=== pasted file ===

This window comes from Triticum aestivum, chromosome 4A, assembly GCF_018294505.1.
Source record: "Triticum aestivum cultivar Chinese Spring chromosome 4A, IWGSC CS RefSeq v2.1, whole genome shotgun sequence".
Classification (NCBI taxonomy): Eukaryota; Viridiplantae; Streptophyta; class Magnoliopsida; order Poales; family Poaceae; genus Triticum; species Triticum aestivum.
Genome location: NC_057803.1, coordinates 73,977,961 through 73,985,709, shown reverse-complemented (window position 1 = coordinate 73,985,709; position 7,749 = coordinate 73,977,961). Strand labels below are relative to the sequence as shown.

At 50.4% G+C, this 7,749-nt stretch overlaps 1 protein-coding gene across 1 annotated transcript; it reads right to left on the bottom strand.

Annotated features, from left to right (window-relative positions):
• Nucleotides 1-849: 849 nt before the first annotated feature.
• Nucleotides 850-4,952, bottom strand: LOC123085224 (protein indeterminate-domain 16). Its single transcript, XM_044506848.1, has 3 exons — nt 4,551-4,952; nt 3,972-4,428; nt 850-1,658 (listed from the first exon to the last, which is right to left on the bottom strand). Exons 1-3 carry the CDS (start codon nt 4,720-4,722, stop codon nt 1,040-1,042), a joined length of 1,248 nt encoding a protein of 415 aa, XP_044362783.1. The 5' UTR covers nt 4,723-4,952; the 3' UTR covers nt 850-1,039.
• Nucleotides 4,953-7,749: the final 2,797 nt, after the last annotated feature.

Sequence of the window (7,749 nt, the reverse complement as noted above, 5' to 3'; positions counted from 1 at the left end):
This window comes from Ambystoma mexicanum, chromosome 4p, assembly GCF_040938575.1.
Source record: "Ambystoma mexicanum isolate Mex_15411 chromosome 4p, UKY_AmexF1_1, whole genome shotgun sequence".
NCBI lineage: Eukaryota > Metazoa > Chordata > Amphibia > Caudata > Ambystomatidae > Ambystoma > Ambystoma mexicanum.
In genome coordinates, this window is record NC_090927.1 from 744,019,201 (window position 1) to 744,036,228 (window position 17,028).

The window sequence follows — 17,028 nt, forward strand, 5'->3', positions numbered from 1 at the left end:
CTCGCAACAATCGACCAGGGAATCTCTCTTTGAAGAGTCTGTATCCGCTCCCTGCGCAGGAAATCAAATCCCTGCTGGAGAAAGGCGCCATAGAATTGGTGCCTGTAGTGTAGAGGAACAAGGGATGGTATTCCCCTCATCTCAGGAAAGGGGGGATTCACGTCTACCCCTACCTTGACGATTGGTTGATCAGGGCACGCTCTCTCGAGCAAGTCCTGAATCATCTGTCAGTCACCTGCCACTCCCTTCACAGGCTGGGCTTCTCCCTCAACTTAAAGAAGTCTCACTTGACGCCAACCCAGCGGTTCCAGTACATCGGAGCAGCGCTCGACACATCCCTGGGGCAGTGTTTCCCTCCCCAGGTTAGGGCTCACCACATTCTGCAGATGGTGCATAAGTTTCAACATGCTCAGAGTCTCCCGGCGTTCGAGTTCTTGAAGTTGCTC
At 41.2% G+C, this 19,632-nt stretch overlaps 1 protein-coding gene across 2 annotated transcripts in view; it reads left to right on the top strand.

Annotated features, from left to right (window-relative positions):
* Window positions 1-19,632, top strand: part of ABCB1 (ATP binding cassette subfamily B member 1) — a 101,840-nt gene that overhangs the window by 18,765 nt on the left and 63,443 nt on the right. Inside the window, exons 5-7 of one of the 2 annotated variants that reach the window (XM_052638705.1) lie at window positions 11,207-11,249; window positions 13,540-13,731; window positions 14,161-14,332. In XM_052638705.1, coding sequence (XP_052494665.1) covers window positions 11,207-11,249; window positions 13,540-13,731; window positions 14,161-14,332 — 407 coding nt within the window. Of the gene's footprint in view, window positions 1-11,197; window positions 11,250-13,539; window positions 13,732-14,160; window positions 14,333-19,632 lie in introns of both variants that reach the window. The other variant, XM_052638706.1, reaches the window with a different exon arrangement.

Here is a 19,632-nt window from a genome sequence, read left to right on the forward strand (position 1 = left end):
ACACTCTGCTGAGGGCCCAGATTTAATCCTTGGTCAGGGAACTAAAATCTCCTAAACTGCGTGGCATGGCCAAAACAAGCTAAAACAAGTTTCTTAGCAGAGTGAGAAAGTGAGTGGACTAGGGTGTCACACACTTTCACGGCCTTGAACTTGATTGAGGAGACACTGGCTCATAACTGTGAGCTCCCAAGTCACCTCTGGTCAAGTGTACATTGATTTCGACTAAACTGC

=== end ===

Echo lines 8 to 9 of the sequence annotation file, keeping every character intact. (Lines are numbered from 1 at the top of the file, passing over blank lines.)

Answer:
• Nucleotides 850-4,952, bottom strand: LOC123085224 (protein indeterminate-domain 16). Its single transcript, XM_044506848.1, has 3 exons — nt 4,551-4,952; nt 3,972-4,428; nt 850-1,658 (listed from the first exon to the last, which is right to left on the bottom strand). Exons 1-3 carry the CDS (start codon nt 4,720-4,722, stop codon nt 1,040-1,042), a joined length of 1,248 nt encoding a protein of 415 aa, XP_044362783.1. The 5' UTR covers nt 4,723-4,952; the 3' UTR covers nt 850-1,039.
• Nucleotides 4,953-7,749: the final 2,797 nt, after the last annotated feature.